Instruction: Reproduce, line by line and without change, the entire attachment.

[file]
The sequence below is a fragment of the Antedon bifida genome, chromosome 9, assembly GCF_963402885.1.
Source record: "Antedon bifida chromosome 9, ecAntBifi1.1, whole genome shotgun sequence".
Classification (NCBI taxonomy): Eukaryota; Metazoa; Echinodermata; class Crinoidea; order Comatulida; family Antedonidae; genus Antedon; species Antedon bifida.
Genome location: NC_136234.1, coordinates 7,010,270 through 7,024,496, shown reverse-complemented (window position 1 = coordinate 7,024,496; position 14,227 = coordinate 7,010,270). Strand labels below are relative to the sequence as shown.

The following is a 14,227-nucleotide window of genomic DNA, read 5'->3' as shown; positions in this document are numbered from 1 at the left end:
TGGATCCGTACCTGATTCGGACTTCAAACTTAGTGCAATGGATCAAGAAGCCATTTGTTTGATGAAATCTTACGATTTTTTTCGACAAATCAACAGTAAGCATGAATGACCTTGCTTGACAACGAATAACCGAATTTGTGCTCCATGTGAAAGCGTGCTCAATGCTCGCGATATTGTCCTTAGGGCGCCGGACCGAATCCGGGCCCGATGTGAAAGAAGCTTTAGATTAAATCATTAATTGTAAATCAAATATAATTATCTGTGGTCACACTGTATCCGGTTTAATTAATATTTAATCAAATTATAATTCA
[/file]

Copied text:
The sequence below is a fragment of the Antedon bifida genome, chromosome 9, assembly GCF_963402885.1.
Source record: "Antedon bifida chromosome 9, ecAntBifi1.1, whole genome shotgun sequence".
Classification (NCBI taxonomy): Eukaryota; Metazoa; Echinodermata; class Crinoidea; order Comatulida; family Antedonidae; genus Antedon; species Antedon bifida.
Genome location: NC_136234.1, coordinates 7,010,270 through 7,024,496, shown reverse-complemented (window position 1 = coordinate 7,024,496; position 14,227 = coordinate 7,010,270). Strand labels below are relative to the sequence as shown.

The following is a 14,227-nucleotide window of genomic DNA, read 5'->3' as shown; positions in this document are numbered from 1 at the left end:
TGGATCCGTACCTGATTCGGACTTCAAACTTAGTGCAATGGATCAAGAAGCCATTTGTTTGATGAAATCTTACGATTTTTTTCGACAAATCAACAGTAAGCATGAATGACCTTGCTTGACAACGAATAACCGAATTTGTGCTCCATGTGAAAGCGTGCTCAATGCTCGCGATATTGTCCTTAGGGCGCCGGACCGAATCCGGGCCCGATGTGAAAGAAGCTTTAGATTAAATCATTAATTGTAAATCAAATATAATTATCTGTGGTCACACTGTATCCGGTTTAATTAATATTTAATCAAATTATAATTCA